Commission findings include: - Pollution causes 16% of all deaths globally. Diseases caused by pollution were responsible in 2015 for an estimated 9 million premature deaths -- 16% of all deaths worldwide -- three times more deaths than AIDS, tuberculosis, and malaria combined; and fifteen times more than all wars and other forms of violence. It kills more people than smoking, hunger and natural disasters. In some countries, it accounts for one in four deaths. - Pollution disproportionately kills the poor and the vulnerable. Nearly 92% of pollution-related deaths occur in low- and middle-income countries. Within countries, pollution's toll is greatest in poor and marginalized communities. Children face the highest risks because small exposures to chemicals in utero and in early childhood can result in lifelong disease and, disability, premature death, as well as reduced learning and earning potential. - Pollution is closely tied to climate change and biodiversity. Fossil fuel combustion in higher-income countries and the burning of biomass in lower-income countries accounts for 85% of airborne particulate pollution. Major emitters of carbon dioxide are coal-fired power plants, chemical producers, mining operations, and vehicles.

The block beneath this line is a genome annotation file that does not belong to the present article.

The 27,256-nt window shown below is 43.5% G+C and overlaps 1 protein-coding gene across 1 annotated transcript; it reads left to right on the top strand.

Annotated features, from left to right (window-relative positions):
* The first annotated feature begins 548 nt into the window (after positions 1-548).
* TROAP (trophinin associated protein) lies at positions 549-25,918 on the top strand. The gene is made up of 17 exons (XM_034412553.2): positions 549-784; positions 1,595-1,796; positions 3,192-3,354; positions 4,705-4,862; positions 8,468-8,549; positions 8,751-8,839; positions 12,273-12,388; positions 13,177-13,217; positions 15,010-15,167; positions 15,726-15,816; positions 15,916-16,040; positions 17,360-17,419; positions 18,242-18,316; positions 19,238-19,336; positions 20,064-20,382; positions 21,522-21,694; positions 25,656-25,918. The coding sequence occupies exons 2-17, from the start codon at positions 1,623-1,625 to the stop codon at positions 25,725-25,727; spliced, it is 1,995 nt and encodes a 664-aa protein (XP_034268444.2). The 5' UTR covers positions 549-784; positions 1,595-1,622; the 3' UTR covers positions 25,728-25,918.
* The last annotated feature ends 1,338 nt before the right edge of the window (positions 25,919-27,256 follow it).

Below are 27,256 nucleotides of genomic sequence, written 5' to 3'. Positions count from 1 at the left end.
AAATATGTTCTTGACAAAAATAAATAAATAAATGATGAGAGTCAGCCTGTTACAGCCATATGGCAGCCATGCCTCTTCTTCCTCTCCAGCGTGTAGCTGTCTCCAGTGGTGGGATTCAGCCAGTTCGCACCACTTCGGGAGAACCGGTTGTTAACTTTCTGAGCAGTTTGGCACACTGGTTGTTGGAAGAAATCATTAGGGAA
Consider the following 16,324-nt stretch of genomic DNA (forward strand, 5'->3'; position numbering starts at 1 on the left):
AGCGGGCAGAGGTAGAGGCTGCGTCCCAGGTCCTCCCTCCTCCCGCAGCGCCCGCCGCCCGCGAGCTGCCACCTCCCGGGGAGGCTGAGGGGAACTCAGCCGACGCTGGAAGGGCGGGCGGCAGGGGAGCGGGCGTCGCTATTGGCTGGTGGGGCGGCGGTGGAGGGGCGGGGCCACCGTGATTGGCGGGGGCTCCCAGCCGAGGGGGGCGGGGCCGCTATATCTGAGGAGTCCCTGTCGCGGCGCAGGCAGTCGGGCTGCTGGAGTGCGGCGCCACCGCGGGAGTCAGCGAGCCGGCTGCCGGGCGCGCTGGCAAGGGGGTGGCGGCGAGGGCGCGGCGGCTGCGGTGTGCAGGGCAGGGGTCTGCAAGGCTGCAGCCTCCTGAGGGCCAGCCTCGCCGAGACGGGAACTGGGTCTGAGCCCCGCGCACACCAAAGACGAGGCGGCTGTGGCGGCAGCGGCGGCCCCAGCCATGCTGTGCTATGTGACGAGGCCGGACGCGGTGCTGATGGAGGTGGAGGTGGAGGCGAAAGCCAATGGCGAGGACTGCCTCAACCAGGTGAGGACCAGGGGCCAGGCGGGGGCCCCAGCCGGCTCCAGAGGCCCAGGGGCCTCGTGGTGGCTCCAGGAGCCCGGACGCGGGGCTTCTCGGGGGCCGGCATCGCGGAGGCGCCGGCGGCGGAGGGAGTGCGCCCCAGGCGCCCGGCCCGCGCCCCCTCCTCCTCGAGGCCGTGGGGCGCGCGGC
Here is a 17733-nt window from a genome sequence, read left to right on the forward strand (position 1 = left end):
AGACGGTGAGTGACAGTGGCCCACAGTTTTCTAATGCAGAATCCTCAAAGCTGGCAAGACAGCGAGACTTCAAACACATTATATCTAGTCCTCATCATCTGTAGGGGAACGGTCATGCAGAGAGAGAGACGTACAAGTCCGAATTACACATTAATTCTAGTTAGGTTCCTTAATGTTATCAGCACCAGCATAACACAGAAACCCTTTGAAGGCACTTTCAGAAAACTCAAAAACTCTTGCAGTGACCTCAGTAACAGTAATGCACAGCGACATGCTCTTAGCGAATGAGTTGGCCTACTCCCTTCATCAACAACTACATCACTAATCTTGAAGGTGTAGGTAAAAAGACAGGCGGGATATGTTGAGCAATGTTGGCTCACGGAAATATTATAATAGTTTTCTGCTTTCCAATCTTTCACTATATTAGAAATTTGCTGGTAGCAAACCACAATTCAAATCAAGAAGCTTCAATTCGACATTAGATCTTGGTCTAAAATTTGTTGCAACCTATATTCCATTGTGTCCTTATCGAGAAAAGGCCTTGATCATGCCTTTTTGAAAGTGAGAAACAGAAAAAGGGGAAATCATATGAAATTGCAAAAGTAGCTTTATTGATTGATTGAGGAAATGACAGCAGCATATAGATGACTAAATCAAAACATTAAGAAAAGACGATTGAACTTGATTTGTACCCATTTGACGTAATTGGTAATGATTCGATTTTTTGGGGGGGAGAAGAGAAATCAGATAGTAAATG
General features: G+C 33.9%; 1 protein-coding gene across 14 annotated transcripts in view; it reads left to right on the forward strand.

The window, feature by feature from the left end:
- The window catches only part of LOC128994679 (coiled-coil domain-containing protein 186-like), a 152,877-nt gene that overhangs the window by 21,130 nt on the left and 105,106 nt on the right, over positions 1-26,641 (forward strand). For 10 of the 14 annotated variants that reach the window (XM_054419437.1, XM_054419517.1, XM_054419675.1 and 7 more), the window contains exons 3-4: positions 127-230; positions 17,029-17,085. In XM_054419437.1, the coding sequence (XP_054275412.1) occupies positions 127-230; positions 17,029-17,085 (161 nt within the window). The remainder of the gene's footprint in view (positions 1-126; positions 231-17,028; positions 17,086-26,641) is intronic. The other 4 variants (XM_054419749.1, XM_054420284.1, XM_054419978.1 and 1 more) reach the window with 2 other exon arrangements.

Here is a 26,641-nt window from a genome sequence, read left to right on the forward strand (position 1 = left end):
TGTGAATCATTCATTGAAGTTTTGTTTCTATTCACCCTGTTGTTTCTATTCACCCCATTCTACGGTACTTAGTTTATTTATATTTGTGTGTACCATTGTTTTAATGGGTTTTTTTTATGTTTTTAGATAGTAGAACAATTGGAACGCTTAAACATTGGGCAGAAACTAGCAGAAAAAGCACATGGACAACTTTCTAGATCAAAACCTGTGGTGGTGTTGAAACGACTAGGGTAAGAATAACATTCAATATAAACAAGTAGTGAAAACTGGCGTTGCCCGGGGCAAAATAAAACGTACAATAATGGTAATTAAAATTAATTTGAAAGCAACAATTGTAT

A few excerpts (lead & pesticides) from the report in The Lancet: The Lancet Commission on pollution and health

Another example of the economic benefits of addressing pollution is seen in the consequences of removing lead from gasoline in the USA. This intervention began in 1975 and, within a decade, had reduced the mean blood concentration of lead in the population by more than 90%, almost eliminated childhood lead poisoning, and increased the cognitive capacity of all American children born since 1980 by 2–5 IQ points. This gain in intelligence has increased national economic productivity and will yield an economic benefit of US$200 billion (range $110 billion–300 billion) over the lifetimes of each annual cohort of children born since 1980, an aggregate benefit to-date of over $6 trillion.

Developmental neurotoxicants: Evidence is strong that widely used chemicals and pesticides have been responsible for injury to the brains of millions of children and have resulted in a global pandemic of neurodevelopmental toxicity. The manifestations of exposure to these chemicals during early development include loss of cognition, shortening of attention span, impairment of executive function, behavioural disorders, increased prevalence of attention deficit and hyperactivity disorder, learning disabilities, dyslexia, and autism.